Commentary: Can Giants make this rivalry with Dodgers an October staple?

San Francisco's Buster Posey, right, celebrates with LaMonte Wade Jr. after hitting a two-run home run.
San Francisco’s Buster Posey, right, celebrates with LaMonte Wade Jr. after hitting a two-run home run against the Dodgers in Game 1 of the NLDS on Friday.
(Wally Skalij / Los Angeles Times)

The Dodgers. The Giants. The playoffs.

Let’s do this again soon.

We waited a century for the first postseason clash between the Dodgers and Giants — all the anticipation, all the loyalty, all the hostility.

The Giants dominated the first half of the last decade, with three World Series championships in five seasons. The Dodgers dominated thereafter, with three World Series appearances in four seasons, capped by a title of their own.


If this out-of-nowhere Giants team is more than a one-year wonder — and it just might be — we could be heading into the most glorious era of baseball’s best rivalry since 1951 to 1956, when either the Brooklyn Dodgers or New York Giants represented the National League in the World Series every year.

That the Giants are this good, this soon, conflicts with the timetable popularly associated with the takeover of Farhan Zaidi after the 2018 season: Run out the contracts of 30-somethings Buster Posey, Brandon Belt, Brandon Crawford and Evan Longoria; and in the meantime rebuild the farm system, collect spare roster parts and gain the financial flexibility needed to win.

San Francisco, CA - October 08: Los Angeles Dodgers' Will Smith looks up after hitting a single during the fifth inning.


Dodgers vs. Giants in NLDS: Get caught up on the series

Here’s everything you need to know about the historic National League Division Series between the Los Angeles Dodgers and San Francisco Giants.

Zaidi, the Giants’ president of baseball operations, said he had planned to build around the veterans all along.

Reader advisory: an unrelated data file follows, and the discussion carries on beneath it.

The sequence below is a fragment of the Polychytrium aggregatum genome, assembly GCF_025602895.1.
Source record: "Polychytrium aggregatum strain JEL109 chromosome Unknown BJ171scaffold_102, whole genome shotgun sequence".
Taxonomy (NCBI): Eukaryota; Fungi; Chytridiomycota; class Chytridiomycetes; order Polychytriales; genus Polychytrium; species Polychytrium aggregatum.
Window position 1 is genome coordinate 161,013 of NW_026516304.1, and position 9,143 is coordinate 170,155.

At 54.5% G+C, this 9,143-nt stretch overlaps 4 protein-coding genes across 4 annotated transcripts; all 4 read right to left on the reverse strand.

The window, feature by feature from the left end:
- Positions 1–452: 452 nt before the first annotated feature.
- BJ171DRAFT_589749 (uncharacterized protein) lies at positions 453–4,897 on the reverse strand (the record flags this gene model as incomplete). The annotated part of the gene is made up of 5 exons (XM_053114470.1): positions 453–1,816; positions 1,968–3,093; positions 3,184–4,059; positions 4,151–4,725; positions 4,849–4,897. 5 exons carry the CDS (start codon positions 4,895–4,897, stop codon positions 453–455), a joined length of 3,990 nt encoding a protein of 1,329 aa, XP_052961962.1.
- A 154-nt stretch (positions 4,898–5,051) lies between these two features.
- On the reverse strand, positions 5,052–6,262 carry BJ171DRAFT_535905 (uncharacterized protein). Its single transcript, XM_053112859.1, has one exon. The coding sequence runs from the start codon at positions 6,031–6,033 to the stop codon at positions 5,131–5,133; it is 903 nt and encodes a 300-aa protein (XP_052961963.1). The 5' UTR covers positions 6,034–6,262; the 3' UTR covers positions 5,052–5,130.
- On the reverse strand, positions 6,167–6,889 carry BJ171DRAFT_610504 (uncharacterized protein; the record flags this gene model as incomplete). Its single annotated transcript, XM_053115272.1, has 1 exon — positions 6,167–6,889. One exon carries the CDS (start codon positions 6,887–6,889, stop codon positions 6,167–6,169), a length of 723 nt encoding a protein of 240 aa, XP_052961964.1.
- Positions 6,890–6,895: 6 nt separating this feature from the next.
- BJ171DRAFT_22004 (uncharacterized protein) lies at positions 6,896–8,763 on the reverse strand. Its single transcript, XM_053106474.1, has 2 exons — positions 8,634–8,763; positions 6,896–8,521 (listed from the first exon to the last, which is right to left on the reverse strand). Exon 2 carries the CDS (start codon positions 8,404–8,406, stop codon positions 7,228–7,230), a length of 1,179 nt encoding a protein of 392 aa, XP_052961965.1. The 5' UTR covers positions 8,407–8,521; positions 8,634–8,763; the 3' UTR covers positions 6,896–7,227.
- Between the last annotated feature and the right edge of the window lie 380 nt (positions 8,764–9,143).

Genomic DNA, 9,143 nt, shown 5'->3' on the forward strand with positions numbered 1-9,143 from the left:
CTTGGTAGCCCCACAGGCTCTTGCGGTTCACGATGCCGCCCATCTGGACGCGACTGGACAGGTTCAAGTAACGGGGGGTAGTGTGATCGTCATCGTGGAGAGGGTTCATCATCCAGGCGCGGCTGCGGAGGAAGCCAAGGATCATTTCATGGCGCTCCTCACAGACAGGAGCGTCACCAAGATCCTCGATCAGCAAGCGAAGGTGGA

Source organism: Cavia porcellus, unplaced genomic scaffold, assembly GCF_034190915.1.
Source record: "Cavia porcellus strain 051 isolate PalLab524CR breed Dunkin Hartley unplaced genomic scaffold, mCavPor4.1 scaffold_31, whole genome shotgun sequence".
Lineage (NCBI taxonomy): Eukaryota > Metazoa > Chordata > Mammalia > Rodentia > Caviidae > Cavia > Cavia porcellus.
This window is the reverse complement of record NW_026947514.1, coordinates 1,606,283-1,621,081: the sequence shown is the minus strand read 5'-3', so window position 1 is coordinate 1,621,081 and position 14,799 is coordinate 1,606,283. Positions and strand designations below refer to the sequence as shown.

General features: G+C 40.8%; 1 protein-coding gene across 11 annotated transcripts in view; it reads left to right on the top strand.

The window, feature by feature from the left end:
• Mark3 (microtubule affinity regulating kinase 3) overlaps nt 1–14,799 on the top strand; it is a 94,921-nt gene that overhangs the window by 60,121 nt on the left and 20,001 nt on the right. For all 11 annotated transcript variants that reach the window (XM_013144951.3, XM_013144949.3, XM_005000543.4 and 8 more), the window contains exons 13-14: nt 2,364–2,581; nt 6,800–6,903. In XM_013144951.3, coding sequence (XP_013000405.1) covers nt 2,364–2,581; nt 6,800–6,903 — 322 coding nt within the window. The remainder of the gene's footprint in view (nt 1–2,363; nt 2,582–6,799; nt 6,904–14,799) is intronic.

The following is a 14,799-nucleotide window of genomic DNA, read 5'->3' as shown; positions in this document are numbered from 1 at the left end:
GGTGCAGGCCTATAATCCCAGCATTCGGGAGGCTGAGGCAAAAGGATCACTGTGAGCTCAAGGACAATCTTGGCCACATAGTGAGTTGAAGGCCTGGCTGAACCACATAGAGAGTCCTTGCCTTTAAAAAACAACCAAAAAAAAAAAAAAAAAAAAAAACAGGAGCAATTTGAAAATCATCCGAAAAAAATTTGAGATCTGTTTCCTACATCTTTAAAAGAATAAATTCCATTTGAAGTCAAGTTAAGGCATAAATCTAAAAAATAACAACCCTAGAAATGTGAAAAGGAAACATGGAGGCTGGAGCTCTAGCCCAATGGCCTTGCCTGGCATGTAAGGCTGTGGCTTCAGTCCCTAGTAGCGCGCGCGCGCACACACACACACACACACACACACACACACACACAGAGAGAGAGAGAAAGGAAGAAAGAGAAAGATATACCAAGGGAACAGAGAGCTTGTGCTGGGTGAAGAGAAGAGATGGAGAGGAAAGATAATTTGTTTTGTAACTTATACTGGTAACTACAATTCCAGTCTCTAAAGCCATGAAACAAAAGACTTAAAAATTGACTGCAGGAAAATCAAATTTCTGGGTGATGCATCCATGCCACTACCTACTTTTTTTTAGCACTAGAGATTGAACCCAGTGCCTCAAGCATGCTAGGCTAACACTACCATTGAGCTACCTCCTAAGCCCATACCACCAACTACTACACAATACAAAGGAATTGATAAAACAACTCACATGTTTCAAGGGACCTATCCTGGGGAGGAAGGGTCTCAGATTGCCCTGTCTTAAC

“I know there are other narratives out there,” he said. “But, when I came in and interviewed, this is what I talked about doing.

“None of that is meant as an ‘I told you so.’ But I get bothered by it because of this insinuation that we were waiting for these contracts to expire. It’s a discredit to the great veteran players that we have here.”

It is also how the Giants do business. It did not go well in the second half of the last decade — that is why the Giants hired Zaidi away from the Dodgers, after all — but the Giants have shown that teams need not tank in order to rebuild.

“That’s what the ownership group has always been about, for the 29 years we’ve had this: We don’t want to take a year off,” Giants President Larry Baer said. “That’s a strategy.

“There probably would have been some people that would have come in and said, let’s pull back for three — or many — years. That’s not how we’re constructed, in part because of the DNA of the ownership group and in part because of the market.”

Dodgers manager Dave Roberts, left, talks with San Francisco Giants President Larry Baer.
Dodgers manager Dave Roberts, left, talks with San Francisco Giants President Larry Baer before a game Sept. 3.
(Tony Avelar / Associated Press)

Beyond right field, on the other side of McCovey Cove, an orange banner hangs along a tall building under construction, celebrating the Giants’ NL West championship. The building soon will be occupied by Visa, as the company’s new world headquarters, part of the Giants’ 30-acre real estate development project known as Mission Rock.

“It’s a neighborhood,” Baer said. “A lot of people say, well, it’s like L.A. Live. Nothing wrong with L.A. Live. It’s great. But what we’re doing is building a mixed-use neighborhood with a San Francisco vibe.”